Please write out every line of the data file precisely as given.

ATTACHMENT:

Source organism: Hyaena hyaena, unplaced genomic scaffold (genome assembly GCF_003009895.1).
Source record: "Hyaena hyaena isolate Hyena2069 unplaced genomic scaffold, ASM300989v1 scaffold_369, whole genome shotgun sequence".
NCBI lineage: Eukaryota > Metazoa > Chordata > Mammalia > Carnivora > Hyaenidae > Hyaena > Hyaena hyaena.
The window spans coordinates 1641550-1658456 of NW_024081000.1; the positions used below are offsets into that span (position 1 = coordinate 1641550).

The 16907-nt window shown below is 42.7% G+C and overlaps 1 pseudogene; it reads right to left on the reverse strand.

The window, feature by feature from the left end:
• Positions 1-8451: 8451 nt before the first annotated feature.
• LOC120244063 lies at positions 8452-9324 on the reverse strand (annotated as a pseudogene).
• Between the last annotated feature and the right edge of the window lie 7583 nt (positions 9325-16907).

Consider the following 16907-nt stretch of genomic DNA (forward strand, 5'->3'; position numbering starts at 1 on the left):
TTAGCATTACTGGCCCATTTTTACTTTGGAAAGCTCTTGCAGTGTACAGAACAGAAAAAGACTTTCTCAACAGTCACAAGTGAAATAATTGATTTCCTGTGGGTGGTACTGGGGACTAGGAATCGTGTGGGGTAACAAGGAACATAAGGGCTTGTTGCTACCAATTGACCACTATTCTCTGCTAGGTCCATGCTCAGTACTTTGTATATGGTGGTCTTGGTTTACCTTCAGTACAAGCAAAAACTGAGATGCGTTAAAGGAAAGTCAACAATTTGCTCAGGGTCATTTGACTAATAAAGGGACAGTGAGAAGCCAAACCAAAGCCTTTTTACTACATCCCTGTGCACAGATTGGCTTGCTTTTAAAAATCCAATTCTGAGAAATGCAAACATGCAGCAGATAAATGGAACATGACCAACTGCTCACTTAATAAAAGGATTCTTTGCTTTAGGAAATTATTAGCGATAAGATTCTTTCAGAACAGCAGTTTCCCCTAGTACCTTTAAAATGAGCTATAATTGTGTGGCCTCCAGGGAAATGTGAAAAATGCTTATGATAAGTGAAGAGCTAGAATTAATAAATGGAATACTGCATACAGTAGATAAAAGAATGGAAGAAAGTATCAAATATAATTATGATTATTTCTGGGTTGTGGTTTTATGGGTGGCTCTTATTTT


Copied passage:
Source organism: Hyaena hyaena, unplaced genomic scaffold (genome assembly GCF_003009895.1).
Source record: "Hyaena hyaena isolate Hyena2069 unplaced genomic scaffold, ASM300989v1 scaffold_369, whole genome shotgun sequence".
NCBI lineage: Eukaryota > Metazoa > Chordata > Mammalia > Carnivora > Hyaenidae > Hyaena > Hyaena hyaena.
The window spans coordinates 1641550-1658456 of NW_024081000.1; the positions used below are offsets into that span (position 1 = coordinate 1641550).

The 16907-nt window shown below is 42.7% G+C and overlaps 1 pseudogene; it reads right to left on the reverse strand.

The window, feature by feature from the left end:
• Positions 1-8451: 8451 nt before the first annotated feature.
• LOC120244063 lies at positions 8452-9324 on the reverse strand (annotated as a pseudogene).
• Between the last annotated feature and the right edge of the window lie 7583 nt (positions 9325-16907).

Consider the following 16907-nt stretch of genomic DNA (forward strand, 5'->3'; position numbering starts at 1 on the left):
TTAGCATTACTGGCCCATTTTTACTTTGGAAAGCTCTTGCAGTGTACAGAACAGAAAAAGACTTTCTCAACAGTCACAAGTGAAATAATTGATTTCCTGTGGGTGGTACTGGGGACTAGGAATCGTGTGGGGTAACAAGGAACATAAGGGCTTGTTGCTACCAATTGACCACTATTCTCTGCTAGGTCCATGCTCAGTACTTTGTATATGGTGGTCTTGGTTTACCTTCAGTACAAGCAAAAACTGAGATGCGTTAAAGGAAAGTCAACAATTTGCTCAGGGTCATTTGACTAATAAAGGGACAGTGAGAAGCCAAACCAAAGCCTTTTTACTACATCCCTGTGCACAGATTGGCTTGCTTTTAAAAATCCAATTCTGAGAAATGCAAACATGCAGCAGATAAATGGAACATGACCAACTGCTCACTTAATAAAAGGATTCTTTGCTTTAGGAAATTATTAGCGATAAGATTCTTTCAGAACAGCAGTTTCCCCTAGTACCTTTAAAATGAGCTATAATTGTGTGGCCTCCAGGGAAATGTGAAAAATGCTTATGATAAGTGAAGAGCTAGAATTAATAAATGGAATACTGCATACAGTAGATAAAAGAATGGAAGAAAGTATCAAATATAATTATGATTATTTCTGGGTTGTGGTTTTATGGGTGGCTCTTATTTT